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Comments concerning the draft ICRP Report on "Assessment of Radiation Exposure of Astronauts in Space" , ICRP ref 4819-7515-1888, 2012 July 03
Dear ICRP Secretary, dear Günther Dietze, dear collegues,
this draft report contains a treasure of valuable information, collected in a very commendable effort of your working group. However, there is a problem with quantities and units, which I will point out and for which I will propose a solution. This will perhaps lead to some further committee work towards an updated version of the report.
1) Concerns about the stability of the ICRP terminology on quantities and units In the present, worldwide used ICRP terminology (ICRP 103) the equivalent dose in an organ or tissue due to radiation type R is defined as H where w However, in the corresponding definition of H H where Q Sorry to say, but this means no less than a violation of the principle that the ICRP terminology should be stable over the years as far as possible. Firstly, since H Secondly, the principle that the ICRP terminology should be stable over the years is also violated insofar as in eq. (2) ICRP's "radiation weighting factor" w To sum up, it must be criticised that this report, otherwise treating successfully a demanding subject, presents a confusing terminology and deviates from the worldwide accepted eq. (1). 2) A proposal for improvement According to present knowledge, it should be possible to maintain the basic equation eq. (1) and to introduce w As shown in Fig. 3.14, NASA (Cuccinotta, 2011) have proposed continuous functions Q Steps a) and b) require the full knowledge of the data basis of Fig. 3.14. However I can supply a little contribution to step c). Based on well-known particle track structure and target conformation models let me suggest a formula whose core is the probability 1-e I have tested the applicability of a variant of this formula to describe function Q(L) which I have simply obtained by adding the Q Q(L) = 2 + a [1 - e Here 2 is the asymptotic Q(L) value for L→0, factor a determines the amplitude of the variable term, factor b performs a shift along the L scale so that the maximum of the formula can be made to coincide with the maximum of the biological Q(L) data, exponent c serves to fit the steepness of the initial curve wing, which is (bL) [The attached hand-drawn plots show that this simple formula is well suited to reproduce the Q(L) = Q Tab.1. Coefficients for use with eq. (3)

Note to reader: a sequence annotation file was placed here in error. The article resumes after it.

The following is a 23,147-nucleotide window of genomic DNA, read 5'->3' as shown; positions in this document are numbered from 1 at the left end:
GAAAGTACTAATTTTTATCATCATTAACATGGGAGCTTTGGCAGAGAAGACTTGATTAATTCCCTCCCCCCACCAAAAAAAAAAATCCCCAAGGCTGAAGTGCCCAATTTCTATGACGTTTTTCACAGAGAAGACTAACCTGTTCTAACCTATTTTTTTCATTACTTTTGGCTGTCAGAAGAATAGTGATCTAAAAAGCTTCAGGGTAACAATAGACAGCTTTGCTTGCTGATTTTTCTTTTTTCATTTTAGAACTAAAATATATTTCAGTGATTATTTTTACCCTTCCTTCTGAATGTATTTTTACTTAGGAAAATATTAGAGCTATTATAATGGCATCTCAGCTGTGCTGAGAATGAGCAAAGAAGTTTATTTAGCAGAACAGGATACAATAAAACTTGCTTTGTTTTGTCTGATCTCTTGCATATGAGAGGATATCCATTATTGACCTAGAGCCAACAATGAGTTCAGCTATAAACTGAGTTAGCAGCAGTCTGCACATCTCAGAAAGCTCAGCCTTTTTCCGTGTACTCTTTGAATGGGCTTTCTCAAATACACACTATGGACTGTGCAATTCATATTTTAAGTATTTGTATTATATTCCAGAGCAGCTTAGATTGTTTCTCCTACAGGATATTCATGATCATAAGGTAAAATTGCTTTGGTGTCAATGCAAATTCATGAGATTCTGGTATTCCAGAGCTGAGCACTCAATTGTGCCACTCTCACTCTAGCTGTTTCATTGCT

As said before in remarks a) and b), these Q(L) = Q Hoping that this letter may contribute to a turnover in this report of the Q(L) terminology to the w I remain with kindest regards, Dietrich Harder. |